Carbon dioxide (CO2) concentrations in the atmosphere are expected to raise up to 400ppm by mid-May for a first time in human history, according to estimates of NOAA-operated Mauna Loa Observatory in Hawaii.
According to climatologists and geochemists, if the rate of increase remains, it is likely that the concentrations reach 450ppm in the Northern hemisphere, in the next few decades.
Such increase is expected to trigger further discussions on carbon taxes, greenhouse gas requirements and regulations, which concern power plants.
It is argued that if levels exceed 350ppm, disruptive and irreversible climate change is very likely to occur. If emissions of long-lived greenhouse gases, including CO2, continue to increase, even after they are completely curtailed, climate change will have its effect for the next 1000 years.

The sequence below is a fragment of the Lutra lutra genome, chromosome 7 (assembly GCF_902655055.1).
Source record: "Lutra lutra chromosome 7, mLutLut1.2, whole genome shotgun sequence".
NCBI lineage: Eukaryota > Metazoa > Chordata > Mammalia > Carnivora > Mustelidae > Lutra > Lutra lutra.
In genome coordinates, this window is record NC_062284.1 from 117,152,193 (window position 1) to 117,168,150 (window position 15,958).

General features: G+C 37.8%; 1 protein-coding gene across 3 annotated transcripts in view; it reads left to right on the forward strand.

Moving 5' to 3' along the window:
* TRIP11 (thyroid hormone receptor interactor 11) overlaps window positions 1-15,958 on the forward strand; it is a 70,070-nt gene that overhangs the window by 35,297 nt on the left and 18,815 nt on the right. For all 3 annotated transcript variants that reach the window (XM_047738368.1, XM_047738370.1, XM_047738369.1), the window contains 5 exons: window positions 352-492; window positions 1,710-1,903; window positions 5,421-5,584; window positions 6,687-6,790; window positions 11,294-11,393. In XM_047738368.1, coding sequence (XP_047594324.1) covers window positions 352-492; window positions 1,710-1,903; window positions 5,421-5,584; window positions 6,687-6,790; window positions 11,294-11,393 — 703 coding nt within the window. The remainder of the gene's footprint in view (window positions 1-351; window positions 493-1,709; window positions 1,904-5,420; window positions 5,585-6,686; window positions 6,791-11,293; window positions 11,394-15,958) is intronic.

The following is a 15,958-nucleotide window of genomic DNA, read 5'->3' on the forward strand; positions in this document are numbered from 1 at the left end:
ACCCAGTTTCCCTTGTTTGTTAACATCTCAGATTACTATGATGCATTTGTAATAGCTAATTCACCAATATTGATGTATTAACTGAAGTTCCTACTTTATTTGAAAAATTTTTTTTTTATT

Although industrialized nations have already reduced their carbon emissions, burning of fossil fuels still adds to the increase in atmospheric concentrations. Mauna Loa now provides daily updates on CO2 measurements, thanks to the recently launched Keeling Curve Twitter account.